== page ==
What I’m trying to say here is that my doubt is not tied to the monotheistic faiths, rather it is tied to the polytheistic nature of global religious thought. Polyagnostic. I doubt and embrace all gods and goddesses, all nymphs, daiads, faeries, banshees, rashis, and chupacabras.

odinIf we were to divide polyagnosticism into two camps, one leaning toward belief and one leaning toward polyatheism, I would be in the leaning toward belief group. I suppose that’s what keeps me a friend of all sorts of religious belief systems, all sorts though not all. I believe in the numinous, in the unseen mystery, in the still small voice that comes from the rock, the mountain top, the flowing river, the growing grass, the blooming flower. I believe it’s no accident that these forces have been named sacred, called divine. I think it’s appropriate to anthropomorphize them, to find in the wind Boreas, to find in the magma chamber, Pele, to find on Mt. Sinai, Yahweh. These are sources of wonder for me and ones I cherish.

I just don’t know which ones are more real than the others, or, if they’re all real in some way. I’m not even sure I know what real means or could mean here.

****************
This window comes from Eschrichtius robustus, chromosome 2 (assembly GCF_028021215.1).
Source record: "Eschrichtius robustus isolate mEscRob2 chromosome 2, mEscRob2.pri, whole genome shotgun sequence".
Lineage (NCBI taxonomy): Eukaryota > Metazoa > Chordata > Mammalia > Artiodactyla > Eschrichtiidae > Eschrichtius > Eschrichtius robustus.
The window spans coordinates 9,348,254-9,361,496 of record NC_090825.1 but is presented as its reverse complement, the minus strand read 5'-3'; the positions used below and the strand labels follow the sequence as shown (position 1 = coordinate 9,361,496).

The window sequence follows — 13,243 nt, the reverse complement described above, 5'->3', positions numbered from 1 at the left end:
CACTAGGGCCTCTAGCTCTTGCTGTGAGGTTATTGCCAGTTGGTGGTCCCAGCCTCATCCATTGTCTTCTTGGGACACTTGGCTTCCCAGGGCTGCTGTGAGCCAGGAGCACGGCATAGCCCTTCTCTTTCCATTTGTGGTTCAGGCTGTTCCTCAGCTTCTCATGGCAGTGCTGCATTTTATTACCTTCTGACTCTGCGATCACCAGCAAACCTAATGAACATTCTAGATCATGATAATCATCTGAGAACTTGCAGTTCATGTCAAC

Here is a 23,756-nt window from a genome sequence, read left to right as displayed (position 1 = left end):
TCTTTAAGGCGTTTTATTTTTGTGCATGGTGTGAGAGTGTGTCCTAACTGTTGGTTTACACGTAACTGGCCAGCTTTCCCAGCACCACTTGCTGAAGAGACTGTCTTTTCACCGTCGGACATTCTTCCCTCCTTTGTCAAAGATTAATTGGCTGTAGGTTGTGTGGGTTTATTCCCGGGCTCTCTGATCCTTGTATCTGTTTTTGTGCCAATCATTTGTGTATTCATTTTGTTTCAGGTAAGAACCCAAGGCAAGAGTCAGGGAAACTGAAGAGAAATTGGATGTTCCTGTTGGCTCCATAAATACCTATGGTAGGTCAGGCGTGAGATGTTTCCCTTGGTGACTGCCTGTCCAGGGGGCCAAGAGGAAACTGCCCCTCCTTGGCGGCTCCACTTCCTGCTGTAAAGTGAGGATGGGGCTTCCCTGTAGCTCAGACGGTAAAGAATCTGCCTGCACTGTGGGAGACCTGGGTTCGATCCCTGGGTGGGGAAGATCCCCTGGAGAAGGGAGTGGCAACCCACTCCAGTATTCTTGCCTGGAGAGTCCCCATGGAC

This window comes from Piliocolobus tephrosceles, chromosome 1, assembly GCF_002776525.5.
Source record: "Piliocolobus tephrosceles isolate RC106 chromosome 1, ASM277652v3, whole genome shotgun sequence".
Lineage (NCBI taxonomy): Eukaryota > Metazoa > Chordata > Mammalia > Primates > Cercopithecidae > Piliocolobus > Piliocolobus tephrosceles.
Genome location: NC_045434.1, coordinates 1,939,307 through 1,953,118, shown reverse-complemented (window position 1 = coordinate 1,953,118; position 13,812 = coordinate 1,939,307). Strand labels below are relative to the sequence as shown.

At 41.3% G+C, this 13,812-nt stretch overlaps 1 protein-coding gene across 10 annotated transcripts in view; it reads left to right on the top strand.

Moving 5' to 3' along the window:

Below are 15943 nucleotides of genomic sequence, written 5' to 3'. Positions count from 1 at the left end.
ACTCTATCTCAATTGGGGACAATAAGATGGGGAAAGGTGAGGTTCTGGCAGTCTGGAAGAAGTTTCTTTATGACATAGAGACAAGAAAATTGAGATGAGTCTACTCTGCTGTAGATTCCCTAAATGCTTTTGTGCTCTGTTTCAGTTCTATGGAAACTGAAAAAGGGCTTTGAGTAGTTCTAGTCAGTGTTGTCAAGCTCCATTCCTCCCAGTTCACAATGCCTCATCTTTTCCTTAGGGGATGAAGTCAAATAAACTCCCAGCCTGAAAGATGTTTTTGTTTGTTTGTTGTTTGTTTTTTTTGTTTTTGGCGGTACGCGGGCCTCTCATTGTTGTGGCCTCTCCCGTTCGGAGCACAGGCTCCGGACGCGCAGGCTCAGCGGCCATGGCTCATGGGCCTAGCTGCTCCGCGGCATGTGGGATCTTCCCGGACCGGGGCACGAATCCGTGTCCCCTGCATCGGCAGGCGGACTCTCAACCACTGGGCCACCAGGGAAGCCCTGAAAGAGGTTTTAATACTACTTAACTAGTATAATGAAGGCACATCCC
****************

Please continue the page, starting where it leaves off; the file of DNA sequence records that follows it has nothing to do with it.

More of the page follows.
Tennessee Rebbe

Beltane                                                                       Mountain Moon

RamiRabbi Rami Shapiro is here from middle Tennessee. He’s a prolific author, 36 books, and funny. Kate and I heard him at mussar on Thursday. He offered a paradigm from somebody whose name I didn’t catch, but it represents the human as living on five levels simultaneously. If you imagine a spiral spun out at least five whorls, he puts the body at the center, then the heart, the mind, the soul and spirit.

The first two operate below the level of consciousness. He referred mostly to the autonomic functions of the body: breathing, heart beating, all those things the body does on its own, that we couldn’t control even if we decided we wanted to. The heart in this model is two emotions love and fear, both of which arise unbidden and with which we then have to contend at the level of mind.

The mind, the ego, focuses on survival, on navigating the body and the heart through the visible world. The mind, in this paradigm, wears masks (but not in a pejorative sense) as it expresses itself to the world. Soul and spirit are, like body and heart, operating out of the realm of usual consciousness, but they can be accessed. In meditation we can reach soul as we are living it right now.